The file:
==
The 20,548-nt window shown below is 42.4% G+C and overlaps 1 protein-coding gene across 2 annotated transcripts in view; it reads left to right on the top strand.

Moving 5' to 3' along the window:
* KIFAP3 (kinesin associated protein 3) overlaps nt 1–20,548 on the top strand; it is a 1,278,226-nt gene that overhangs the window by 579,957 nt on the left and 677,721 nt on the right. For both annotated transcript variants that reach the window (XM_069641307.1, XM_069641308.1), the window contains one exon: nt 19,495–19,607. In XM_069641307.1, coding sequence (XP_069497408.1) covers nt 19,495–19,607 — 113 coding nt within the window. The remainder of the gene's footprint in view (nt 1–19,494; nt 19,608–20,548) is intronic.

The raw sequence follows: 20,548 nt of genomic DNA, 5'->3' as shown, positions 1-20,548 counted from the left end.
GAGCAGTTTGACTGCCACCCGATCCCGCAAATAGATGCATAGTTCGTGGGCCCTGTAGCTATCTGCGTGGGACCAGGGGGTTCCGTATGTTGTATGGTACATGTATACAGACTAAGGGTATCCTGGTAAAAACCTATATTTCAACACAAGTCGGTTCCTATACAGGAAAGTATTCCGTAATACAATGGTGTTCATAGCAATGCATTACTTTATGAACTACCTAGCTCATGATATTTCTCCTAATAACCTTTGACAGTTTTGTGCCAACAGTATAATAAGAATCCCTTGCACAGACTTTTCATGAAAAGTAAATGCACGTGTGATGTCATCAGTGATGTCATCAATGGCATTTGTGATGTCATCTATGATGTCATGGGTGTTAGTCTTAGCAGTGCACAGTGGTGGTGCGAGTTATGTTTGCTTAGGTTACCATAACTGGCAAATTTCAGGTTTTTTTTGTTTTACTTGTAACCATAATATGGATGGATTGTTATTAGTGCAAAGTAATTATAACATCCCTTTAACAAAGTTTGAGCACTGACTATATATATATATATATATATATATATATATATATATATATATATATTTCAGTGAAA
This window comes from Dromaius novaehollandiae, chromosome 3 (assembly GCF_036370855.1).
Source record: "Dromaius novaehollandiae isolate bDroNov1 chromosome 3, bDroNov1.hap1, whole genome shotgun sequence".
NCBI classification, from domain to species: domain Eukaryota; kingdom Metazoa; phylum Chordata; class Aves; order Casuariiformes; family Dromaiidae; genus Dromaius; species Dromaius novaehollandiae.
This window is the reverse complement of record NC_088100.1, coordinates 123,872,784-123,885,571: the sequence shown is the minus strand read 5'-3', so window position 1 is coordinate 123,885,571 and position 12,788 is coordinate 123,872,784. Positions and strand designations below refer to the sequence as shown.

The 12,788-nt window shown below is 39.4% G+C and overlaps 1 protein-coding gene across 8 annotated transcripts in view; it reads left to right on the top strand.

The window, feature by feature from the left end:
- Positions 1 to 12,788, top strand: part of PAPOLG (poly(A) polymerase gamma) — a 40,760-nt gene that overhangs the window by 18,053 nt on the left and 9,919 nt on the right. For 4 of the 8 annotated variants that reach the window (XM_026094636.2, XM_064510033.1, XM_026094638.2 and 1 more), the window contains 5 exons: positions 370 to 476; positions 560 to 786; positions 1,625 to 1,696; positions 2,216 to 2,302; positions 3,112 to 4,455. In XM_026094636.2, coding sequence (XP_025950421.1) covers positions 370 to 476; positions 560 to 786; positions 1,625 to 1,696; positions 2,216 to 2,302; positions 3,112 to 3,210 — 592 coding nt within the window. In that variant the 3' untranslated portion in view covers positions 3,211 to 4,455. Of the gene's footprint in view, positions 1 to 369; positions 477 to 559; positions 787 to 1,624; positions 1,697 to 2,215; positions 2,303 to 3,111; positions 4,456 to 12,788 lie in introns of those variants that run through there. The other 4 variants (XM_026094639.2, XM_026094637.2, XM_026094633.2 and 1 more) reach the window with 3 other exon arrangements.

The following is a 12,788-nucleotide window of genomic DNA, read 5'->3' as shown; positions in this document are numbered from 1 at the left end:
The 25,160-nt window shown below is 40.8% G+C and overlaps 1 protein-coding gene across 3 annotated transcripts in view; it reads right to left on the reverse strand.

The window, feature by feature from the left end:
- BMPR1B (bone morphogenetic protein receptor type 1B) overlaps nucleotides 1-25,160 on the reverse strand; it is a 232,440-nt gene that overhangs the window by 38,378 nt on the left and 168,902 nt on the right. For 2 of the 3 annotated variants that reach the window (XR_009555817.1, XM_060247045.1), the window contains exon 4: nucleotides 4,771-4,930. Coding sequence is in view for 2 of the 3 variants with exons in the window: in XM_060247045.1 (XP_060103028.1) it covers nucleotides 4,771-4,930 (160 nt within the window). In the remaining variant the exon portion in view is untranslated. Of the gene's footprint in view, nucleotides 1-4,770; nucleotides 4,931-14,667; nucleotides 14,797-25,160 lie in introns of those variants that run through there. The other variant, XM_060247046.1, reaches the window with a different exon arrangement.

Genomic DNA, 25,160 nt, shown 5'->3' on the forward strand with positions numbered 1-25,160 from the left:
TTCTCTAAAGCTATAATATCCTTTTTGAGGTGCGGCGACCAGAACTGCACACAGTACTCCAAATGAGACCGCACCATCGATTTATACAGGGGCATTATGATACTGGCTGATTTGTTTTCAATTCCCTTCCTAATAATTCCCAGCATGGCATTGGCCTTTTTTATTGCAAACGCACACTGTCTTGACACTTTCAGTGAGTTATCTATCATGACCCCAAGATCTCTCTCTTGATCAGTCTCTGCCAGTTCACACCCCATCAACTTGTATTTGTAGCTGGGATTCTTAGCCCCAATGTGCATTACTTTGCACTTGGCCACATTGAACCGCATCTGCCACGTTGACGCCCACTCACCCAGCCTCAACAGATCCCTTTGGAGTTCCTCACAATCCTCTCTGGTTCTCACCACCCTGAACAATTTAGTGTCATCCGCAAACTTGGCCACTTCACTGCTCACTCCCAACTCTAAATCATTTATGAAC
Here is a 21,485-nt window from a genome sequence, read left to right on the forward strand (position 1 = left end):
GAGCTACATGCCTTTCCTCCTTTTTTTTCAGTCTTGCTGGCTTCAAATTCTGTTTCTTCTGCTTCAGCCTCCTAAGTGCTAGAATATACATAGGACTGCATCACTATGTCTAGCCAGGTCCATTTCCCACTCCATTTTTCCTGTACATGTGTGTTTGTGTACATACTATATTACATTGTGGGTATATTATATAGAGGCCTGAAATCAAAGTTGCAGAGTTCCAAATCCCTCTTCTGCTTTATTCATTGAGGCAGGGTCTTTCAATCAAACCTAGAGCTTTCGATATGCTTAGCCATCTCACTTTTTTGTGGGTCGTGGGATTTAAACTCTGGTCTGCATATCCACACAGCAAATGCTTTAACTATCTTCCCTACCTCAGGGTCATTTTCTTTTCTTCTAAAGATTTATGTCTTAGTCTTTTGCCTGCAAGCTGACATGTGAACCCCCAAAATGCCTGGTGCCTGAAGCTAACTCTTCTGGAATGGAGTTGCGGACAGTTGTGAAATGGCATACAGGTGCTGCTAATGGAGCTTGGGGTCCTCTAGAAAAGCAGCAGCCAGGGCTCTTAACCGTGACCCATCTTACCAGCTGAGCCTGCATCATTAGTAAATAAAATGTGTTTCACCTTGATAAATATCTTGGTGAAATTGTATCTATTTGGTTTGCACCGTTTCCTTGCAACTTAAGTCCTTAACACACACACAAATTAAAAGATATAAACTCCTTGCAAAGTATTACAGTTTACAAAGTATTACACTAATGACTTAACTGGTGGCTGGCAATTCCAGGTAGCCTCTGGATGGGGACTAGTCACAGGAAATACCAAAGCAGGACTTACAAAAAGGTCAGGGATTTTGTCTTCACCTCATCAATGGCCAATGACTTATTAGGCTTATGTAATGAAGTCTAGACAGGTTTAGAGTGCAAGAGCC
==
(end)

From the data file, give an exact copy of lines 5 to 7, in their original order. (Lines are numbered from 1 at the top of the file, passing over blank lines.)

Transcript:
GAGCAGTTTGACTGCCACCCGATCCCGCAAATAGATGCATAGTTCGTGGGCCCTGTAGCTATCTGCGTGGGACCAGGGGGTTCCGTATGTTGTATGGTACATGTATACAGACTAAGGGTATCCTGGTAAAAACCTATATTTCAACACAAGTCGGTTCCTATACAGGAAAGTATTCCGTAATACAATGGTGTTCATAGCAATGCATTACTTTATGAACTACCTAGCTCATGATATTTCTCCTAATAACCTTTGACAGTTTTGTGCCAACAGTATAATAAGAATCCCTTGCACAGACTTTTCATGAAAAGTAAATGCACGTGTGATGTCATCAGTGATGTCATCAATGGCATTTGTGATGTCATCTATGATGTCATGGGTGTTAGTCTTAGCAGTGCACAGTGGTGGTGCGAGTTATGTTTGCTTAGGTTACCATAACTGGCAAATTTCAGGTTTTTTTTGTTTTACTTGTAACCATAATATGGATGGATTGTTATTAGTGCAAAGTAATTATAACATCCCTTTAACAAAGTTTGAGCACTGACTATATATATATATATATATATATATATATATATATATATATATATATTTCAGTGAAA
This window comes from Dromaius novaehollandiae, chromosome 3 (assembly GCF_036370855.1).
Source record: "Dromaius novaehollandiae isolate bDroNov1 chromosome 3, bDroNov1.hap1, whole genome shotgun sequence".